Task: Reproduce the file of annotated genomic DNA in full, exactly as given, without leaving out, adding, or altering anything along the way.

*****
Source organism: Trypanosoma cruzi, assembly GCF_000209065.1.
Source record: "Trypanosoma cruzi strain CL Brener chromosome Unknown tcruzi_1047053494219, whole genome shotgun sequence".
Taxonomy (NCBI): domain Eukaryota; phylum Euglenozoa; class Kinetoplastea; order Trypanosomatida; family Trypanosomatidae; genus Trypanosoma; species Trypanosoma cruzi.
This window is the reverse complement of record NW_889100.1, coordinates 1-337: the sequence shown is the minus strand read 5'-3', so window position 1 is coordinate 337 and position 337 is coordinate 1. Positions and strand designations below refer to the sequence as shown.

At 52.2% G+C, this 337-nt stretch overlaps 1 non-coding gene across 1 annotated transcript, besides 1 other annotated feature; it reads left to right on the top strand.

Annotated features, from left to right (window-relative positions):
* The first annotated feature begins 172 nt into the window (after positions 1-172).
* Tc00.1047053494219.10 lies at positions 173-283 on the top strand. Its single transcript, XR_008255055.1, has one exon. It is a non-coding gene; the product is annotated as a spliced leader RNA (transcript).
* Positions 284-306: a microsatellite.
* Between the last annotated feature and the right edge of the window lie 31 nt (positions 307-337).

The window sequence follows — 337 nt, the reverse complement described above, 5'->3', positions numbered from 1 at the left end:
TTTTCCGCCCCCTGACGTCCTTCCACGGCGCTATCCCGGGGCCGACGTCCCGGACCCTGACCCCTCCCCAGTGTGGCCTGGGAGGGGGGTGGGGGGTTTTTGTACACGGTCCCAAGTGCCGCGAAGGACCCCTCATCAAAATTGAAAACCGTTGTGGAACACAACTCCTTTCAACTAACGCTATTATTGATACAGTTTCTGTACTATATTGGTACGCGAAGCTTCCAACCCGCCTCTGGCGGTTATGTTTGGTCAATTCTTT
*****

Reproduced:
Source organism: Trypanosoma cruzi, assembly GCF_000209065.1.
Source record: "Trypanosoma cruzi strain CL Brener chromosome Unknown tcruzi_1047053494219, whole genome shotgun sequence".
Taxonomy (NCBI): domain Eukaryota; phylum Euglenozoa; class Kinetoplastea; order Trypanosomatida; family Trypanosomatidae; genus Trypanosoma; species Trypanosoma cruzi.
This window is the reverse complement of record NW_889100.1, coordinates 1-337: the sequence shown is the minus strand read 5'-3', so window position 1 is coordinate 337 and position 337 is coordinate 1. Positions and strand designations below refer to the sequence as shown.

At 52.2% G+C, this 337-nt stretch overlaps 1 non-coding gene across 1 annotated transcript, besides 1 other annotated feature; it reads left to right on the top strand.

Annotated features, from left to right (window-relative positions):
* The first annotated feature begins 172 nt into the window (after positions 1-172).
* Tc00.1047053494219.10 lies at positions 173-283 on the top strand. Its single transcript, XR_008255055.1, has one exon. It is a non-coding gene; the product is annotated as a spliced leader RNA (transcript).
* Positions 284-306: a microsatellite.
* Between the last annotated feature and the right edge of the window lie 31 nt (positions 307-337).

The window sequence follows — 337 nt, the reverse complement described above, 5'->3', positions numbered from 1 at the left end:
TTTTCCGCCCCCTGACGTCCTTCCACGGCGCTATCCCGGGGCCGACGTCCCGGACCCTGACCCCTCCCCAGTGTGGCCTGGGAGGGGGGTGGGGGGTTTTTGTACACGGTCCCAAGTGCCGCGAAGGACCCCTCATCAAAATTGAAAACCGTTGTGGAACACAACTCCTTTCAACTAACGCTATTATTGATACAGTTTCTGTACTATATTGGTACGCGAAGCTTCCAACCCGCCTCTGGCGGTTATGTTTGGTCAATTCTTT